Hospital Designs Differ, with a Common Purpose
October 24th, 2008
Stanford Hospital & Clinics plans unveiled this week, showing sharp contrast to Children’s Hospital
By Jay Thorwaldson — Palo Alto Weekly,
Stanford University’s $2.5 billion dual hospital-replacement projects are anything but twins, design concepts unveiled this week reveal.
Architects and Stanford officials Monday disclosed a massive main-hospital building complex featuring four large square structures — called patient-care “pavilions” — rising above a three-level structure, plus another pavilion off one corner. All would be connected by walkways.
Designs for a separate Lucile Packard Children’s Hospital — disclosed last month — reveal a design with sweeping curves and circular elements. The Children’s Hospital would be constructed along Welch Road, a short distance east of the main hospital.
What the two hospitals have in common, officials and architects emphasized, is an overriding commitment to creating the best possible environment for both patients and staff. They would also incorporate operational efficiencies, earthquake-safe structures, flexibility to anticipate new technology and practices, “green” design elements and outstanding designs to reflect the next half century of patient care.
The combined costs of the hospitals is estimated at about $2.5 billion, with $1 billion for Children’s and $1.5 billion for the main complex. But those are subject to change as designs move forward and costs of materials change, officials caution.
The new plans for the main hospital feature three lower levels surrounding a dramatic fan-shaped cascading waterfall, the core of the “soothing” feeling architects say they have been striving to create throughout the building.
Each pavilion would be square and rise either six or seven stories to a maximum height of 130 feet. The new pavilions replace an earlier conceptual design showing three rounded patient-care “towers,” also about 130 feet high.
Much of the existing medical center, designed by Edward Durell Stone and opened in the late 1950s, would remain for the immediate future. In the longer term, officials said, additional pavilions could be added to the new main hospital to replace the old buildings.
About 120 community leaders were given their first glimpse of architectural designs for the massive rebuilding and expansion of Stanford University’s hospitals and medical center Monday. On Tuesday, officials continued informational-outreach meetings to neighborhood groups in Palo Alto.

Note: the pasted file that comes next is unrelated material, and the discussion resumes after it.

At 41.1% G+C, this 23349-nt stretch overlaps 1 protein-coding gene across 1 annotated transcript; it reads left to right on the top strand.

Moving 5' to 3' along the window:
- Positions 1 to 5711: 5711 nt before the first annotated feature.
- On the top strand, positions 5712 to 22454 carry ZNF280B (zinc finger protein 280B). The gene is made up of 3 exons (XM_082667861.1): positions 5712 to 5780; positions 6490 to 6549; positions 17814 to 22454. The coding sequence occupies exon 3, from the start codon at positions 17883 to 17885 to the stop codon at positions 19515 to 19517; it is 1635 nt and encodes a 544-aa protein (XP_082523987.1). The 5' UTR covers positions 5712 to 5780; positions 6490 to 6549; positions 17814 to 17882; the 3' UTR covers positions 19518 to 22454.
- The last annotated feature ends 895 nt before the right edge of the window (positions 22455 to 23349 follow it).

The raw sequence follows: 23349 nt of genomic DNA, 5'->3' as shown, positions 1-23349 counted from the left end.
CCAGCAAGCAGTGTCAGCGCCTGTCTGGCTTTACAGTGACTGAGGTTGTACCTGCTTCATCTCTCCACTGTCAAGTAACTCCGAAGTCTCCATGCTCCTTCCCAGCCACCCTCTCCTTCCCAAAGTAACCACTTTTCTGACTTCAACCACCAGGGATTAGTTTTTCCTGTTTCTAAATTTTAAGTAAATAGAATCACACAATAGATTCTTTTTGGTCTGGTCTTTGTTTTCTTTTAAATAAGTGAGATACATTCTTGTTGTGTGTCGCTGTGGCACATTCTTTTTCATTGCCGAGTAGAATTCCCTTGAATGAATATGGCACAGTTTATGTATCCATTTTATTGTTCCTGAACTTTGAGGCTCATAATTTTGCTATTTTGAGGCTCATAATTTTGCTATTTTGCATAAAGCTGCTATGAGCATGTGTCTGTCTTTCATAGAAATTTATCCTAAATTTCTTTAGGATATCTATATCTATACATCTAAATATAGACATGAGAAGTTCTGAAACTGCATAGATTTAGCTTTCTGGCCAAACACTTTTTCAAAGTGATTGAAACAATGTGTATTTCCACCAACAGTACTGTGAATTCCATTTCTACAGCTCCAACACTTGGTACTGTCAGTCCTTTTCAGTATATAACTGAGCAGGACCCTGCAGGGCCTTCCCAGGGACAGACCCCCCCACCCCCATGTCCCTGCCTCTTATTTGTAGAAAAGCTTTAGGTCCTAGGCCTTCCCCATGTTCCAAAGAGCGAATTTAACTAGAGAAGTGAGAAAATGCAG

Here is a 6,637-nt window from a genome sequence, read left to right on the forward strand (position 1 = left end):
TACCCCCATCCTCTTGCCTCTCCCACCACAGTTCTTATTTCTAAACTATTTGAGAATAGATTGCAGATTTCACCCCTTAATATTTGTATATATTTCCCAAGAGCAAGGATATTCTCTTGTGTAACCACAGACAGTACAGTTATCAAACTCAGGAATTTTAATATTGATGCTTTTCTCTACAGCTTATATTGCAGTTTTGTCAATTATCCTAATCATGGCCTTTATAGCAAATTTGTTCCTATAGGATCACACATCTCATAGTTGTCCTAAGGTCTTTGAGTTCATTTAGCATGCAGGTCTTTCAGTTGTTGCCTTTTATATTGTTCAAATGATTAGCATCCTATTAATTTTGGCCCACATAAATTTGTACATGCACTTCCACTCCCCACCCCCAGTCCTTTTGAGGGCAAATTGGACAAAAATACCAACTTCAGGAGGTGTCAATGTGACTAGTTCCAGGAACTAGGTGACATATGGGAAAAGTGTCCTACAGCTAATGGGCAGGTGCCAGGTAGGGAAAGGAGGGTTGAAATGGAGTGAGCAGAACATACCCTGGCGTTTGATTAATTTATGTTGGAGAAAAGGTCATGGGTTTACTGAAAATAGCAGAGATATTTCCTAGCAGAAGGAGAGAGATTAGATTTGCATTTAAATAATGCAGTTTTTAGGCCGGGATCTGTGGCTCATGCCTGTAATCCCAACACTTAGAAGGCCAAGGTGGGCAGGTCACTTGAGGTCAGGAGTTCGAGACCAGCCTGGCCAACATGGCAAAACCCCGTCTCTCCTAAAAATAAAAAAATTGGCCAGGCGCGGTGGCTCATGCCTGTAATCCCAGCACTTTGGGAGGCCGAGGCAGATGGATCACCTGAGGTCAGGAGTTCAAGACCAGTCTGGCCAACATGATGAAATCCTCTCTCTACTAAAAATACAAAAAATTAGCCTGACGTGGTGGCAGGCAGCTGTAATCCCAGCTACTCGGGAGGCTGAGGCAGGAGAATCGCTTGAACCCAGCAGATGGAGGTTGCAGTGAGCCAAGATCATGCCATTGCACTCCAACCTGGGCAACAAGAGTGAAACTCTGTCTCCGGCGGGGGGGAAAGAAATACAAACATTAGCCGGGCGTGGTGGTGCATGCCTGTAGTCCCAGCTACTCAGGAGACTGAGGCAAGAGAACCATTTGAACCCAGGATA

“I’m a real believer in treating the whole person,” Martha Marsh, president and CEO of Stanford Hospital & Clinics, said of the underlying design concepts, which architects repeatedly called “soothing.” She hosted the Monday reception at the Garden Court Hotel in downtown Palo Alto, along with Christopher Dawes, president and CEO of the Children’s Hospital.
Architects for both the main hospital and a new Children’s Hospital took questions from the audience, including numerous city officials and community leaders.
The Children’s Hospital design is being done by William Pedersen of Kohn Pedersen Fox (KPF), who will be working with the Hammel, Green and Abrahamson, Inc.
The design for the main hospital complex is by Rafael Viñoly of Rafael Viñoly Architects, based in New York with offices in London and Los Angeles. Viñoly will be working in association with the California-based architectural firm Lee, Burkhart, Liu, Inc.
The associated firms have separate expertise in hospital and medical-center operations.
Models and renderings of the hospitals at the unveiling showed dramatically different concepts for the main complex and the separate Children’s Hospital, which featured sweeping curves and rounded ends, with “tree house” areas looking over gardens where families could gather.
Stanford faces a mandate to replace by 2013 the existing hospital buildings, part of which date back to the late 1950s when earthquake standards were less sophisticated.
An environmental impact report is targeted for completion in early 2009, and hospital officials hope for approvals from the city and state agencies by 2010, in time for construction to be completed by the 2013 state mandate.